SQL> select substr(START_TIME,1,6),sum(redosize )
  2  from (select a.SNAP_ID,a.START_TIME ,a.REDOSIZE_MB,
 (a.REDOSIZE_MB - b.REDOSIZE_MB) redosize
  3  from vw_sysredo_snap a,vw_sysredo_snap b where a.SNAP_ID =b. SNAP_ID+1)
  4  group by substr(START_TIME,1,6);
SUBSTR SUM(REDOSIZE)
------ -------------
MAR-10    -9646.6137
MAR-08    70.3697433
MAR-07    70.3389549
MAR-15    46.9579964
MAR-12    135.984203
MAR-13    143.886005
MAR-14    -1363.5863
MAR-11    201.071934
MAR-09    69.2040558
9 rows selected.

Note: The negative number indicates that you have re-started the database instance so that the V$SYSSTAT value is reset.

This is in the database level.   Sometimes, you may need to capture the workload statistics in a table level – how many SELECT, INSERT, DELETE, UPDATES etc.  DBA_TAB_MODIFICATIONS holds DML statistics happening to a table.

So, for testing, I have created a new table as

SQL>  create table test as select * from dba_objects;
Table created.
SQL>  update  test set owner='THOMAS';
17456 rows updated.
SQL> commit ;
Commit complete.

Queried the DBA_TAB_MODIFICATIONS to get the statistics for the table TEST, but I was disappointed, as my query returns zero records.

SQL> select TRUNCATED,INSERTS,UPDATES,DELETES,DROP_SEGMENTS
  2  from user_tab_modifications
  3  where Table_name='TEST';
no rows selected

As per the documentation, you need to analyze the table to capture the statistics, so I am.

SQL> exec dbms_stats. gather_table_stats('thomas','test');
PL/SQL procedure successfully completed.
SQL> update  test set owner='THOMAS';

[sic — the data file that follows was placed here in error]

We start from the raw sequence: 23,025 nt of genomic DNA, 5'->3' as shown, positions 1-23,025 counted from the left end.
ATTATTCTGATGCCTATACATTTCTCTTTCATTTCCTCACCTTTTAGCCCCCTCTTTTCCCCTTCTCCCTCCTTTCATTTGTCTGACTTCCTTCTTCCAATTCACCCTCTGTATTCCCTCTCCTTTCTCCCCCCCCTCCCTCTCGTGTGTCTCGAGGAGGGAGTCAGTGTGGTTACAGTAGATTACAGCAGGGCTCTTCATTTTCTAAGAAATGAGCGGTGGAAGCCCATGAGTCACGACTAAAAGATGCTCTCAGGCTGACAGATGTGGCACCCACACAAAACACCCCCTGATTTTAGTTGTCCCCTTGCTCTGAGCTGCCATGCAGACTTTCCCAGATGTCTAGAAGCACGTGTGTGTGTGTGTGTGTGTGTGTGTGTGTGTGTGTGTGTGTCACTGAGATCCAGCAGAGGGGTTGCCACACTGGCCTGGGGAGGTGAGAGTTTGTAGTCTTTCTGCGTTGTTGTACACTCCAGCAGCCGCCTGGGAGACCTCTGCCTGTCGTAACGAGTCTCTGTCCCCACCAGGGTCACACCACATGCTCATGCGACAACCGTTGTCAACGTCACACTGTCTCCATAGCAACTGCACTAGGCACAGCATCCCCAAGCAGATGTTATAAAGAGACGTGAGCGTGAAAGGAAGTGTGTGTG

17456 rows updated.
SQL> commit ;
Commit complete.
SQL> select TRUNCATED,INSERTS,UPDATES,DELETES,DROP_SEGMENTS
  2   from user_tab_modifications
  3  where Table_name='TEST';
no rows selected

Still, I did not get a record as it is writing this on regular intervals.  But, dbms_stats.flush_database_monitoring_info can be used to flush the usage statistics to the usage table as below.

SQL> execute dbms_stats.flush_database_monitoring_info;
PL/SQL procedure successfully completed.
SQL> select TRUNCATED,INSERTS,UPDATES,DELETES,DROP_SEGMENTS
  2  from user_tab_modifications
  3  where Table_name='TEST';
TRU    INSERTS    UPDATES    DELETES DROP_SEGMENTS
--- ---------- ---------- ---------- -------------
NO           0      17456          0             0
 

But, I was not able to identify a AWR table to analyze the workload information in any interval, rather we get the cumulative data since the instance startup.

Advertisements
  1. No comments yet.
  1. No trackbacks yet.

Leave a Reply

Fill in your details below or click an icon to log in:

WordPress.com Logo

You are commenting using your WordPress.com account. Log Out / Change )

Twitter picture

You are commenting using your Twitter account. Log Out / Change )

Facebook photo

You are commenting using your Facebook account. Log Out / Change )

Google+ photo

You are commenting using your Google+ account. Log Out / Change )

Connecting to %s

%d bloggers like this: